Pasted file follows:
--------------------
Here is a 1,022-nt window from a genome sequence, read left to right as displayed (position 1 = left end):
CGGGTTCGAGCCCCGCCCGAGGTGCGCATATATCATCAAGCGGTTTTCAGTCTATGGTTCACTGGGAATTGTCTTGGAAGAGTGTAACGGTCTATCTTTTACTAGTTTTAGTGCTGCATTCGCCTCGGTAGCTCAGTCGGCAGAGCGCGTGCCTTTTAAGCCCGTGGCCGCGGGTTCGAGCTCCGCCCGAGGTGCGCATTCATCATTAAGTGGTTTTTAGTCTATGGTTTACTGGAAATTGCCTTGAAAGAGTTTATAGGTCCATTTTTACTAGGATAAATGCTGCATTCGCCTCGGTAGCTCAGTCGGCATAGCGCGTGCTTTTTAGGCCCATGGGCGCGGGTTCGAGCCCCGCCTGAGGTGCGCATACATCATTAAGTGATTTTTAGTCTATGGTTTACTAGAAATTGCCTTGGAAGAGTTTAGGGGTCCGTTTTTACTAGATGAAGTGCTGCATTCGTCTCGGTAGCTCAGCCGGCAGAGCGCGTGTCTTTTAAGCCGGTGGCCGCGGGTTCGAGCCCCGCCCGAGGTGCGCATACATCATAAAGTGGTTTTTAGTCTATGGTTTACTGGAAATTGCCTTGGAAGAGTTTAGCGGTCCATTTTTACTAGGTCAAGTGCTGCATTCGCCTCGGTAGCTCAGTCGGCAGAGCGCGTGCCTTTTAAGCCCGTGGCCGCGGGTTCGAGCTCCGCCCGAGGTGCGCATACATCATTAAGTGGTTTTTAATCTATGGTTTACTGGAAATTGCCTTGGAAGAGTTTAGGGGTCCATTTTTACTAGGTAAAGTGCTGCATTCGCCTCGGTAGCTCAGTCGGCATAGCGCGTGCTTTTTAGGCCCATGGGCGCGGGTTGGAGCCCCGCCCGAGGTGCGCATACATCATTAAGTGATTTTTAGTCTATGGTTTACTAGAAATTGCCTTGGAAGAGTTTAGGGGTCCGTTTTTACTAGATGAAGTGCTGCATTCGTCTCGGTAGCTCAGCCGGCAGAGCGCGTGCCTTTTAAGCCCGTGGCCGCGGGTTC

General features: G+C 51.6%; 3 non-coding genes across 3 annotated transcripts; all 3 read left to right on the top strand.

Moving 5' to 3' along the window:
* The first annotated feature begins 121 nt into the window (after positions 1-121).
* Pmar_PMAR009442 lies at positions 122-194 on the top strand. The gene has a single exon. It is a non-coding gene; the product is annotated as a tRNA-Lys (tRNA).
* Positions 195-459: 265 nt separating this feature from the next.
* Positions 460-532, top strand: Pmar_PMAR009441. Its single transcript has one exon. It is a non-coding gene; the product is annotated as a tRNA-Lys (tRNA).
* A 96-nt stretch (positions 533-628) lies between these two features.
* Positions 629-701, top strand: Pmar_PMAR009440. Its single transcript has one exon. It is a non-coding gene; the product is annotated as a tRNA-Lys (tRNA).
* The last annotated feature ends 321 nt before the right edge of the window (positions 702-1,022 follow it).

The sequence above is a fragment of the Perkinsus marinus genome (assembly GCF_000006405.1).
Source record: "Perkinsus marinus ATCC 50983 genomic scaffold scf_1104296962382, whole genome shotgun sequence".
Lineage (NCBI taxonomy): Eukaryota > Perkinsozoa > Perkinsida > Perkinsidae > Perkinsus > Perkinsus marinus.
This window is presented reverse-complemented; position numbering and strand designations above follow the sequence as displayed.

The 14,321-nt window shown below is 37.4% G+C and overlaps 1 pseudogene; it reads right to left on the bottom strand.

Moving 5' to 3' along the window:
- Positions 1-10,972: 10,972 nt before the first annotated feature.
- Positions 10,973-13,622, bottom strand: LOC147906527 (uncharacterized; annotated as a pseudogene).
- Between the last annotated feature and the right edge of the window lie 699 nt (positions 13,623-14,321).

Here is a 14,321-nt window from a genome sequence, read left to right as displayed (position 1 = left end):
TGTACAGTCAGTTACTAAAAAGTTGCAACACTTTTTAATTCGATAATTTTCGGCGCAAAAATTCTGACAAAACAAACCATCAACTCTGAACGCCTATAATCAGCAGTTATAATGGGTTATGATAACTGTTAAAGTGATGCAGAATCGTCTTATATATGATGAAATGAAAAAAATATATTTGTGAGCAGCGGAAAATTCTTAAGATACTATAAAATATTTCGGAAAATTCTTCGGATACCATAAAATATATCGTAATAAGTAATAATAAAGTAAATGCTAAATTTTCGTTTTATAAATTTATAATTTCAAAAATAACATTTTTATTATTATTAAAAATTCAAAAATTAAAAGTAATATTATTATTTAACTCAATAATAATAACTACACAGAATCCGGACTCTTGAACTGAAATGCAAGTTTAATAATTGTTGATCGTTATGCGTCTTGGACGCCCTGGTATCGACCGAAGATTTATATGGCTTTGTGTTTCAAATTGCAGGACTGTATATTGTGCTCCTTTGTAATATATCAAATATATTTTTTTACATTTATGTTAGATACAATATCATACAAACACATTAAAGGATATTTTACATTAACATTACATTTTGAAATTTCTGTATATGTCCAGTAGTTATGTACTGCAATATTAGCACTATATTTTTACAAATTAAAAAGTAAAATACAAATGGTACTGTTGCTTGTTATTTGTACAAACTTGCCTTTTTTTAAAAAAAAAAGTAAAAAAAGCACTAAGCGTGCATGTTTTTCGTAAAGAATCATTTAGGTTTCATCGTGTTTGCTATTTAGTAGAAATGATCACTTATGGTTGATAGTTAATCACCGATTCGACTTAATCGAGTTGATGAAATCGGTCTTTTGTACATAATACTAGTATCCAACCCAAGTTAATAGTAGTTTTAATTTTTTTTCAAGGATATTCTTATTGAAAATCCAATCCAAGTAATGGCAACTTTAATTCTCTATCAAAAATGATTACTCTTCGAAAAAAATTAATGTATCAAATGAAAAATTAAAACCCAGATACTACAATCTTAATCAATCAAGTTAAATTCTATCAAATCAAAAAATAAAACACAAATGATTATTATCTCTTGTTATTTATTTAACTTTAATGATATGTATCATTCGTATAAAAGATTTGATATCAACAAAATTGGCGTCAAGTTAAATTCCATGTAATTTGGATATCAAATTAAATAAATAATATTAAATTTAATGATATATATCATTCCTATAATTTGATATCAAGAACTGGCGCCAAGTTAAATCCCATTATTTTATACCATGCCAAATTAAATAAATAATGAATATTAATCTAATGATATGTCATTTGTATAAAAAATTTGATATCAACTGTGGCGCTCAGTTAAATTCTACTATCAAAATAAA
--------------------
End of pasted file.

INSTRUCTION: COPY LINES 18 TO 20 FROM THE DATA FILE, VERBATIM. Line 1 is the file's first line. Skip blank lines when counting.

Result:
- Positions 1-10,972: 10,972 nt before the first annotated feature.
- Positions 10,973-13,622, bottom strand: LOC147906527 (uncharacterized; annotated as a pseudogene).
- Between the last annotated feature and the right edge of the window lie 699 nt (positions 13,623-14,321).